I love what's now occurring with Mike Doyle's core team composed of about 19 people. They're doing three-minute training videos, and are getting to be little heroes in our community. We're now consciously driving people to the community as we get a better spread of resources to address the volume of traffic.
We're soon going to do a press release specifically on the community, describing how it's going. The numbers are starting to be interesting, given that we didn't completely know the destination when we started.
Oh, in case you were wondering in the blog entry by '2H' I meant 'second half' of our business year.
VB: John, you have been an active contributor to the blog in the community website>. Why?
John Conoley: Yes, I have contributed a number of pieces. I have two reasons for being active in the community. One is to give our people an idea of what they can and can't say. I thought if I were going to send an email to company employees, I'd post it on the site and give people the idea that an email from me doesn't have to be a secret within the company. It doesn't have to be a secret from the community.
The second reason is that I'm trying to set the overall tone for the community, and for the brand of the company. No other company, including me, has ever done this before to the best of my knowledge. I'm trying to model a way of talking that at least gives people some guidelines through examples. There is no reference point. When our people are about to make their first entry sometimes they have stage fright. I can identify with this.
The first several times I blogged to the wider world about a year ago to describe my experience as 'stage-fright' would be overstating it, but it did give me pause. Some of our employees no doubt have a sense of exposure and jeopardy, especially if they tend to be a bit shy or are further down in the organization.
Being open on the blog is very counter-intuitive at first. So I'm active.
VB: Perhaps some Psion employees are waiting for the first employee to be disciplined or even fired because of what they put on the blog.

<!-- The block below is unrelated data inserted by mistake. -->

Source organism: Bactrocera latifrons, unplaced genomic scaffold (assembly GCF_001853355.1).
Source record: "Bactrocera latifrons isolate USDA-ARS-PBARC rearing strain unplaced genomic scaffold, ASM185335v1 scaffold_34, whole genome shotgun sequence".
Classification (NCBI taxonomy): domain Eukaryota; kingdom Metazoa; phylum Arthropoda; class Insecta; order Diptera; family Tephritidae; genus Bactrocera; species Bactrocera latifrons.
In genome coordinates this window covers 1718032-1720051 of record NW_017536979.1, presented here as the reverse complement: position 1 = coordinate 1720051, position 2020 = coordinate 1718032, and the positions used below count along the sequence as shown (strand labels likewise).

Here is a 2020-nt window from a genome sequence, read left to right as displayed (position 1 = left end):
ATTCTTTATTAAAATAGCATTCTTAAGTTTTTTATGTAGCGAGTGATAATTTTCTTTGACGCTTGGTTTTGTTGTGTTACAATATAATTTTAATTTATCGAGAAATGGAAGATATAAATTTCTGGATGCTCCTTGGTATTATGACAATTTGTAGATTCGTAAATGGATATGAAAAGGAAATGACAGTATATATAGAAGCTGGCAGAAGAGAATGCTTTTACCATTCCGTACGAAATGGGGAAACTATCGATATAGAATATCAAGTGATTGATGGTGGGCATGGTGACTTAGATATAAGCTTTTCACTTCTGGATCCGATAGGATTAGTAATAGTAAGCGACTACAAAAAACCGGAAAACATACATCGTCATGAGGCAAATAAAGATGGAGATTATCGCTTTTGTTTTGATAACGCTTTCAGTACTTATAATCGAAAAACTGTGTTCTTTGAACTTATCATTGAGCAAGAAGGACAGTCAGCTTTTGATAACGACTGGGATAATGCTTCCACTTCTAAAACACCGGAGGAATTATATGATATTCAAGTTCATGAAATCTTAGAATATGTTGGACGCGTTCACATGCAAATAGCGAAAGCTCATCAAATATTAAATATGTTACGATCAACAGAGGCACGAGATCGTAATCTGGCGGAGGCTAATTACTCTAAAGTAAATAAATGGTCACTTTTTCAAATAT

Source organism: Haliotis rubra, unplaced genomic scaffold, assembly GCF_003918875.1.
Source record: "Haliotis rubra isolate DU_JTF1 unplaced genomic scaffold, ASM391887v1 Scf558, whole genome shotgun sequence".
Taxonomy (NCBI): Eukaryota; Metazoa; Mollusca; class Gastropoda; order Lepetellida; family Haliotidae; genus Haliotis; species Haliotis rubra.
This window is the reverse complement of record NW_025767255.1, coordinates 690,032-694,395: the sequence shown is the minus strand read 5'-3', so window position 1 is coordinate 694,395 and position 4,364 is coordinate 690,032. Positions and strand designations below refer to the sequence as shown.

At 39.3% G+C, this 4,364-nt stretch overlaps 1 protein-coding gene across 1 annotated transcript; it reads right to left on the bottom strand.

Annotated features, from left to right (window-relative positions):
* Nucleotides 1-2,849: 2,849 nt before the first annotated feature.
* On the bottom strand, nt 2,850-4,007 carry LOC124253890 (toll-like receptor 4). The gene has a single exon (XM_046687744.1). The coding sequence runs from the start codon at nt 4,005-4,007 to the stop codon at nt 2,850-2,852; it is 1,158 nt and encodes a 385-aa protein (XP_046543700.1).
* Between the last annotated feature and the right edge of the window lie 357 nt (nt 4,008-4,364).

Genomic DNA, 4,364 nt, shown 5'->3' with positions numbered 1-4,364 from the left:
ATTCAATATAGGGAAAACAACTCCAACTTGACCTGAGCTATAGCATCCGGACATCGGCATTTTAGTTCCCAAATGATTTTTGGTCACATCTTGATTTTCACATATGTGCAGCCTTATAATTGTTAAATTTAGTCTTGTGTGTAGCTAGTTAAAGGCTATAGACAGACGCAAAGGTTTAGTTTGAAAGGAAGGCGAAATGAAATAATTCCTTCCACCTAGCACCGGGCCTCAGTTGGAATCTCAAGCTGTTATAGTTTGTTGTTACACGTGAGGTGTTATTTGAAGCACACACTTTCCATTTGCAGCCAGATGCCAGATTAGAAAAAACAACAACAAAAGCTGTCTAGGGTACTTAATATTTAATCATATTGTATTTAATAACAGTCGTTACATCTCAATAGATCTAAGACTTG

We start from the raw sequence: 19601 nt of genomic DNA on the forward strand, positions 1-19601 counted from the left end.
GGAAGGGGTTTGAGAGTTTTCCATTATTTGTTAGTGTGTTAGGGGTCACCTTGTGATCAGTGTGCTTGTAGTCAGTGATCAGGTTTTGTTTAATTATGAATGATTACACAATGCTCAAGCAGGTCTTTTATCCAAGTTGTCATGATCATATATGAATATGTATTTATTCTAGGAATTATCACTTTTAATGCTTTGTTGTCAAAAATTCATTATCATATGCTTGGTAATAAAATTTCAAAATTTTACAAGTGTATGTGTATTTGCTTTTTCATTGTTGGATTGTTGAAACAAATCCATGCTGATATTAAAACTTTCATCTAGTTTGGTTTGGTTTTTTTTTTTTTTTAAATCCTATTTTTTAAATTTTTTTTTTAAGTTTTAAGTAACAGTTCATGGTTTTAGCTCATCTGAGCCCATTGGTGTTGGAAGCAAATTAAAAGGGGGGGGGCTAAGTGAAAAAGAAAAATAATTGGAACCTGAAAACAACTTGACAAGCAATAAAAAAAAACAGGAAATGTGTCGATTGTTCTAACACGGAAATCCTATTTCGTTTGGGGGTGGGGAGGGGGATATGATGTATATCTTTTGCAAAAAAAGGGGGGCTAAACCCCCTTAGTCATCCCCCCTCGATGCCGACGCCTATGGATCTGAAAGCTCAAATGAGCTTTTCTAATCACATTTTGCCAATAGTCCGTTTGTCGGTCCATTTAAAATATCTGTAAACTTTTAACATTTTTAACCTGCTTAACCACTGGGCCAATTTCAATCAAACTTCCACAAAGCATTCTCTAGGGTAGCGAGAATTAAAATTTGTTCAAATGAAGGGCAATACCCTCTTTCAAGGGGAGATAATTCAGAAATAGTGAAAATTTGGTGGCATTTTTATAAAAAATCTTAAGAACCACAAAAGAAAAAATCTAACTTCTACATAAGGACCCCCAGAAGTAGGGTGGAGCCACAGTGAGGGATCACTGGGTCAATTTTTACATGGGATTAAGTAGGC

John Conoley: We have had a couple of interesting things happen.
To the best of my knowledge, we've only had to pull one post that was a problem from a commercial point of view. But no one got told off for it. It was just a gentle conversation.
Once we edited a post the first day we put it up because it could have been read the wrong way. But we are really trying not to touch the posts even if we have to clench our gluteus medius muscles a bit from time to time.
Have we ever said, "Oh I wish he hadn't said that?" We have had a couple, but they are on the community site.
VB: Have employees been slow to take up the offer to contribute to the community?
Mike Doyle: Often there's a bit of paralysis in an organization. It's not that our employees are averse to being open and giving out information. They're just not sure what is acceptable and what's allowable, so there tends to be some paralysis. I don't think it is resistance. It's hard to say, "Here's the rule book for what's acceptable and what isn't," because we haven't one and don't want one. Over time our employees will see how it evolves and participating will become more natural.
CEO John Conoley: Sometimes when I hear one of Mike's employees say something interesting I have been known to suggest, "Hey why don't you put that on the community?" And a couple of times they've looked hunted and scared! But the message is clear.
Leaders have at their disposal a carrot, a stick, and also double carrots. There's generally not much of a stick, but there are a multiple layers of carrots. Leaders have to prod, cajole, persuade, and suggest. As leaders at Psion we have to keep what we're trying to accomplish with the community in the front of our minds all the time in order to get other people to keep it in the front of their minds.
VB: And as you point out in your blog entry titled, 'Knowledge is Power,' people who are going to resist being open and avoid getting on board with this new approach will use all kinds of reasons including commercial considerations, proprietary information, intellectual property protection, and keeping secret key business processes.
John Conoley: Yes, and that was not an accidental blog title. It was to address exactly what you said. I hadn't said anything like that for quite a few months, but it does serve as a bit of a reference point. I'm always giving people permission not to think like that – to not resist being open.
It is easy to have a mindset that encourages us to think, 'We couldn't possibly say that.' Habitually our behavior is not always to be secretive, but there is a natural tendency to be very conservative with what's shared outside the inner circle within a company. This is hopeless from an Open Innovation point of view. We have to risk dropping ourselves in it in order to make this work. Which is fine.
VB: John, since you left IBM you have been involved in the turn-around of a number of technology businesses. This approach with Psion is different?
John Conoley: Yes, but we have also done an operational turnaround at Psion as well, to be honest.